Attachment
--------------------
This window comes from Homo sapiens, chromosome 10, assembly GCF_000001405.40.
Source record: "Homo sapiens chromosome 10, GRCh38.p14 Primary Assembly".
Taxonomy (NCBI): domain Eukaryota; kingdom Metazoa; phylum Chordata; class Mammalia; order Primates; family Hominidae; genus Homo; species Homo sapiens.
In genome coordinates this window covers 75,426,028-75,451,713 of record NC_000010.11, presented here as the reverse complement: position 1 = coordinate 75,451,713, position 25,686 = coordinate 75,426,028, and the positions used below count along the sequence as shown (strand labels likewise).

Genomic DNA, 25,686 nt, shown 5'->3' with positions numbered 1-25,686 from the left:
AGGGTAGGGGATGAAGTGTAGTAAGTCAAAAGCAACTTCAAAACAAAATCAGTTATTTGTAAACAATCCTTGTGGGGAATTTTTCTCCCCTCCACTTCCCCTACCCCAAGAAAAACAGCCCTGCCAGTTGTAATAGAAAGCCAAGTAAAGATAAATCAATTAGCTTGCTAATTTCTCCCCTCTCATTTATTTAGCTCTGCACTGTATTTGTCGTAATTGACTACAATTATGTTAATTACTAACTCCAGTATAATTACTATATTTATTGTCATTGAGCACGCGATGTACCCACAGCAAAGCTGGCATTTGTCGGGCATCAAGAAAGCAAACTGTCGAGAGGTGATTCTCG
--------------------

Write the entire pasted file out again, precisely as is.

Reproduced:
This window comes from Homo sapiens, chromosome 10, assembly GCF_000001405.40.
Source record: "Homo sapiens chromosome 10, GRCh38.p14 Primary Assembly".
Taxonomy (NCBI): domain Eukaryota; kingdom Metazoa; phylum Chordata; class Mammalia; order Primates; family Hominidae; genus Homo; species Homo sapiens.
In genome coordinates this window covers 75,426,028-75,451,713 of record NC_000010.11, presented here as the reverse complement: position 1 = coordinate 75,451,713, position 25,686 = coordinate 75,426,028, and the positions used below count along the sequence as shown (strand labels likewise).

Genomic DNA, 25,686 nt, shown 5'->3' with positions numbered 1-25,686 from the left:
AGGGTAGGGGATGAAGTGTAGTAAGTCAAAAGCAACTTCAAAACAAAATCAGTTATTTGTAAACAATCCTTGTGGGGAATTTTTCTCCCCTCCACTTCCCCTACCCCAAGAAAAACAGCCCTGCCAGTTGTAATAGAAAGCCAAGTAAAGATAAATCAATTAGCTTGCTAATTTCTCCCCTCTCATTTATTTAGCTCTGCACTGTATTTGTCGTAATTGACTACAATTATGTTAATTACTAACTCCAGTATAATTACTATATTTATTGTCATTGAGCACGCGATGTACCCACAGCAAAGCTGGCATTTGTCGGGCATCAAGAAAGCAAACTGTCGAGAGGTGATTCTCG